Tennessean News (AP)- Horse abuse reported more when feds looking
Horse abuse reported more
when feds looking
WASHINGTON (AP) —
Violations of an animal protection law are 12 times more
likely to be reported when there is federal oversight at Tennessee
Walking Horse shows than when the industry is left to police itself,
a U.S. Department of Agriculture report.
Tennessee Walking Horses, popular throughout the South, are known
their high-stepping gait, but some trainers try to enhance that through a
practice called ''soring.''
It involves irritating a horse's forelegs so the horse
raises its front legs high to take pressure off painful areas.
The 1970 Horse Protection Act made it illegal for people to show
horses, but the practice still exists.
Inspectors, known as designated qualified persons, are hired by
that run walking horse shows to check for soring. USDA veterinarians drop
on about 10% of the shows to make sure industry inspectors are doing their
In 2000, the last calendar
year for which the statistics were analyzed,
inspectors detected 12 times
the number of violations at shows attended by
government vets than those
That's a bigger difference than in 1999 and in previous years, when
inspectors detected about three times more violations at
government-attended shows than those without the federal oversight.
''These statistics show that the DQP's performances
are such that they write
more cases when they know the government is looking,'' said Robin
executive director of the Washington-based American Horse Protection
''It indicates very clearly
that the DQP program is not working as well as
it should be.''
Lohnes' organization is suing the Department of Agriculture for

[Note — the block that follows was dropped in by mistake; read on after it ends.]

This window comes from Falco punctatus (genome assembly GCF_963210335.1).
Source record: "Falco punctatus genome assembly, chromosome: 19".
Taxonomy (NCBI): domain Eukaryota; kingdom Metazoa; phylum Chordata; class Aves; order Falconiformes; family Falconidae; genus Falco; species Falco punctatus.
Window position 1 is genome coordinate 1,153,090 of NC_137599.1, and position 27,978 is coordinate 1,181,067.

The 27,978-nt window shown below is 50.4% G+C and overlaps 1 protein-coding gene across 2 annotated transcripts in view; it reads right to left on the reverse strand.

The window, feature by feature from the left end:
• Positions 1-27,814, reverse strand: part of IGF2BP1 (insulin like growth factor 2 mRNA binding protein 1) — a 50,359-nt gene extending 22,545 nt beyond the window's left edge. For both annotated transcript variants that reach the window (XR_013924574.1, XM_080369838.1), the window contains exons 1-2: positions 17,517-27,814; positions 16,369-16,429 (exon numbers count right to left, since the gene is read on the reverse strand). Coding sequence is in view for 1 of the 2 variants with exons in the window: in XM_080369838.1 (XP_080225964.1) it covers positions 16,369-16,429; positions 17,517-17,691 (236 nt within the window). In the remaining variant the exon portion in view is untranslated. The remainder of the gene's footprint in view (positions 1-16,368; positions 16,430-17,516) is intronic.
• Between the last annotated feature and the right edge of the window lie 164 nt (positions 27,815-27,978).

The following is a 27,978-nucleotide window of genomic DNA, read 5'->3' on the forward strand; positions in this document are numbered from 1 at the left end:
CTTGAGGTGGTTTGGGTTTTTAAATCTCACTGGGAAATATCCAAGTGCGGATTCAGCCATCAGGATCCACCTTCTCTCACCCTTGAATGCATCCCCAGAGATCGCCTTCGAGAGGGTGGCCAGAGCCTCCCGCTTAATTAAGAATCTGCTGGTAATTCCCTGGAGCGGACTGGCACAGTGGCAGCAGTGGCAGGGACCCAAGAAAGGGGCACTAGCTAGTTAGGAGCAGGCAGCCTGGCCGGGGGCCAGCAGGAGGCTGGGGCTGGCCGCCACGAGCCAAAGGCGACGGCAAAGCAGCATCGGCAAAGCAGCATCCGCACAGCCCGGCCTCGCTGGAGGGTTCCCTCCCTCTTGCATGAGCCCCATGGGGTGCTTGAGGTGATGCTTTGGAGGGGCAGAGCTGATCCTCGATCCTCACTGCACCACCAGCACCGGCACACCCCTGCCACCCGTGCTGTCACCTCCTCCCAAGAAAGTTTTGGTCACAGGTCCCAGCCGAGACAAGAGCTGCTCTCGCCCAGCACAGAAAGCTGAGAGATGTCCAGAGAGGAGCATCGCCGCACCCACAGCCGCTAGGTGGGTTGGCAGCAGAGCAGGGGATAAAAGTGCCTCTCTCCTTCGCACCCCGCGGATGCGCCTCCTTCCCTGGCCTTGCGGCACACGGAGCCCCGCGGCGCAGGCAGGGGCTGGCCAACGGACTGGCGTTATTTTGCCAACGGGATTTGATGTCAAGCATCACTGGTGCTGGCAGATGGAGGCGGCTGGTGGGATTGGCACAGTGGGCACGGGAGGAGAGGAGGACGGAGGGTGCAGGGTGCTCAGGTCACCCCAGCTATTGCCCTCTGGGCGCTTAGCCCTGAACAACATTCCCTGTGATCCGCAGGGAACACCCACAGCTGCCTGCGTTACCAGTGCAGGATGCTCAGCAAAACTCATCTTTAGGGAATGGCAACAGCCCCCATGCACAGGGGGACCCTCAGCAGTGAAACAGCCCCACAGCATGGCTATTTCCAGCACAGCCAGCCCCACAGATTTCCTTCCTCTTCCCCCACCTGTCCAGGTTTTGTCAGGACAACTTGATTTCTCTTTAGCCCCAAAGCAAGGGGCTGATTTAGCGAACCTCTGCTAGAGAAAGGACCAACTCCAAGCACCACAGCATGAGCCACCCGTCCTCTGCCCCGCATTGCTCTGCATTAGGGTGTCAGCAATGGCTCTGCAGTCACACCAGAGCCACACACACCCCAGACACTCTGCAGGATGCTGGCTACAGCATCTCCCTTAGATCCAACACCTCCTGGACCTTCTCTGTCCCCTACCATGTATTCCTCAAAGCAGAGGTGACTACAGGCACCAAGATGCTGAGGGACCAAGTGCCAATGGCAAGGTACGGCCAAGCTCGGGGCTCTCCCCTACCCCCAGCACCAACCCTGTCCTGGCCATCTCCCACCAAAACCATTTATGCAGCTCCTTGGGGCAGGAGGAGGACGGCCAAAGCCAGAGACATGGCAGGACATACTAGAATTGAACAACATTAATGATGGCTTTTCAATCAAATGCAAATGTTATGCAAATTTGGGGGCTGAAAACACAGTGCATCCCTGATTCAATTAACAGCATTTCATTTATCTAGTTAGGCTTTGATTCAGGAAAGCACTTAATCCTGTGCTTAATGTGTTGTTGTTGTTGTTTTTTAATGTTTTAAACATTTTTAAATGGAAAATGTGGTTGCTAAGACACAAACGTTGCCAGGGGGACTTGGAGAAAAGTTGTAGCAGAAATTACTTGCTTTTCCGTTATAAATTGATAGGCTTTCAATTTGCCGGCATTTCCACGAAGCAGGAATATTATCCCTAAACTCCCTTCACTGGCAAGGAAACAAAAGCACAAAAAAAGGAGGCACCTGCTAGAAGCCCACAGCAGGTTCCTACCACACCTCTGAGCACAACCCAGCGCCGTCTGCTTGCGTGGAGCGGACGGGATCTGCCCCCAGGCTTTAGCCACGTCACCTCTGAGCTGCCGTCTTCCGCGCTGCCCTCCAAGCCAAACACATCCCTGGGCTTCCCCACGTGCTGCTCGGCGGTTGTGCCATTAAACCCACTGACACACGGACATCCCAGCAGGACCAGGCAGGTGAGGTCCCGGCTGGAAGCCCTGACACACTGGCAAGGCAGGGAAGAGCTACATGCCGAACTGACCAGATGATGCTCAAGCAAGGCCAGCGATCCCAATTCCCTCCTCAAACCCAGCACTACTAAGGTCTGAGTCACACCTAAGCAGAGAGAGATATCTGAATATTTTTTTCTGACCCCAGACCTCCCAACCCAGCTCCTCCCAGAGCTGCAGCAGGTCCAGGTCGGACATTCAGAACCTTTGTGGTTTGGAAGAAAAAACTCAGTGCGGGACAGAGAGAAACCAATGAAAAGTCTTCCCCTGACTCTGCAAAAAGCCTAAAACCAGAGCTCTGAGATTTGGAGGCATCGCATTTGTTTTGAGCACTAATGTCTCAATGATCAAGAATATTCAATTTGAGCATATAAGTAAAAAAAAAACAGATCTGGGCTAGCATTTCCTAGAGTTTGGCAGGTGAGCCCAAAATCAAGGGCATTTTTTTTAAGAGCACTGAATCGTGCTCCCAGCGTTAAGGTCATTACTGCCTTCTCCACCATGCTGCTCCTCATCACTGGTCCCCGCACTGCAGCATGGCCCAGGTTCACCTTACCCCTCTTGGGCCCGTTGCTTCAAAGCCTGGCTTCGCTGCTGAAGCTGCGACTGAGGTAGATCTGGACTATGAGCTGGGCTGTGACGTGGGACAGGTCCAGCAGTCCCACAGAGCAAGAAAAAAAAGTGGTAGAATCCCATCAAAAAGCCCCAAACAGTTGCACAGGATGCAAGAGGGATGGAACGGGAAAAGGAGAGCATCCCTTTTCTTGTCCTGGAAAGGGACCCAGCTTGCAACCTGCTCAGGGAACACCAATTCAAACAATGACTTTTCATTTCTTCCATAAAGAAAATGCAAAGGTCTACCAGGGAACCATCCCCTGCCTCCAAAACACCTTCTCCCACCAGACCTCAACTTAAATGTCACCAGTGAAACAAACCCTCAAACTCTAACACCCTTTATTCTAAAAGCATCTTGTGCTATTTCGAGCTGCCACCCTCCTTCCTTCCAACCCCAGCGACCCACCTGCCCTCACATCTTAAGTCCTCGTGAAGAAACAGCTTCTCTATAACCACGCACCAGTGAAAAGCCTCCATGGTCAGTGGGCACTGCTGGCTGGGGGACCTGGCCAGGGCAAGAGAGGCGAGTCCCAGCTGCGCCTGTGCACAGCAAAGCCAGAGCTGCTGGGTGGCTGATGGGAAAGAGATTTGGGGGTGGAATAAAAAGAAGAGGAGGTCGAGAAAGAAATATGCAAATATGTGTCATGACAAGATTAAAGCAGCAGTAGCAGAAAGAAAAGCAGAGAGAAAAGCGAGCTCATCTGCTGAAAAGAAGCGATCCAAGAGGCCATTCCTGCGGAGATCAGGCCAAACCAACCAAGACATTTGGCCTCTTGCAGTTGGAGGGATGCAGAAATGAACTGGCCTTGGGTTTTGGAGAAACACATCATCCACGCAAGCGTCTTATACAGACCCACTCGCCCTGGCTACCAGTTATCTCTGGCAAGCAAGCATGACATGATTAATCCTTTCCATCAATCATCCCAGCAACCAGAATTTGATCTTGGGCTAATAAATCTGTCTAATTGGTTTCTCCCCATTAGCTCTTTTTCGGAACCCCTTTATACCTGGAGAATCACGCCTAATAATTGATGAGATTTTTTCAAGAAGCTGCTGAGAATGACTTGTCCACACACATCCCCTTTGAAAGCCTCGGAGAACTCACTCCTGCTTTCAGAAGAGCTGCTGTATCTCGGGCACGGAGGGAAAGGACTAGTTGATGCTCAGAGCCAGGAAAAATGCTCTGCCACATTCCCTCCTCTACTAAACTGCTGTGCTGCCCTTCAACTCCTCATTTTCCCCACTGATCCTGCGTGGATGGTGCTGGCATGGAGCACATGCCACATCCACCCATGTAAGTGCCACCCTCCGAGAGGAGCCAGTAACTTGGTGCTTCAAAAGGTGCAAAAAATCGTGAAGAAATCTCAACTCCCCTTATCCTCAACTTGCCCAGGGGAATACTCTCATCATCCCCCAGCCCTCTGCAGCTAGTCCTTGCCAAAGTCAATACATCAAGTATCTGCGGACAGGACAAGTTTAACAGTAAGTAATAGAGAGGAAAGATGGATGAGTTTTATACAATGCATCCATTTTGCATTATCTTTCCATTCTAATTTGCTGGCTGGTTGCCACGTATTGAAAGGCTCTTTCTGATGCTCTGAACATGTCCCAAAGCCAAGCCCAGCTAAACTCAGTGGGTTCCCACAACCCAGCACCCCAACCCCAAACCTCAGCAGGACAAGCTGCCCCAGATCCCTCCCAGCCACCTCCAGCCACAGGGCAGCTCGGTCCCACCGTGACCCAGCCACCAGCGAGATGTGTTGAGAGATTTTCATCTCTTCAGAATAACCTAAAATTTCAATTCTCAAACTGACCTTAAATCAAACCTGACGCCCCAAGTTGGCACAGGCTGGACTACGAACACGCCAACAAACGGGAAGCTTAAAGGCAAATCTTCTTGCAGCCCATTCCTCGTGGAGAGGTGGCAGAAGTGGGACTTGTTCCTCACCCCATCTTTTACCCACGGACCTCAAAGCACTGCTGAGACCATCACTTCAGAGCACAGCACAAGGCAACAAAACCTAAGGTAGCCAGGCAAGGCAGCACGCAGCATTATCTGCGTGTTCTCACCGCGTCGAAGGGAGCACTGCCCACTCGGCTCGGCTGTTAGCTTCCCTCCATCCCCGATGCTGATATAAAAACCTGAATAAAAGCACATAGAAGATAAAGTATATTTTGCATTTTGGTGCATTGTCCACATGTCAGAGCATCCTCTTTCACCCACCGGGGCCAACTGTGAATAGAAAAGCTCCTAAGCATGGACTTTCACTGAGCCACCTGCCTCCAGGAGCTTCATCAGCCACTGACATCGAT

too much authority to the industry to regulate itself against abuses.
The USDA signed a three-year
agreement last year with several horse
industry organizations that
clarifies the definition of a sore horse violation and
gives the organizations virtually all responsibility to punish abusers.
The largest of the horse industry organizations is the National Horse
Show Commission. The group's chairman, Craig Evans of Richmond, Va., said
people should look at the type of shows the government attends to better
understand why the number of violations might be higher when federal
The government vets tend to go to the industry's largest shows, where the
stakes are higher and people are more likely to sore the horses, Evans
''My experience in life is
people don't tend to violate the law when the
potential gain is a nickel,''
''At the largest horse shows
is where that return, if you get away with
it, is the greatest, and people feel the pressure to cheat.''
The owners of horses that win the big shows, such as the Tennessee
Walking Horse National Celebration each August in Shelbyville, can earn
of dollars in stud fees and even more in horse sales, Evans said.
USDA spokesman Jim Rogers
said the agency goes to shows of various sizes but
declined to be more specific.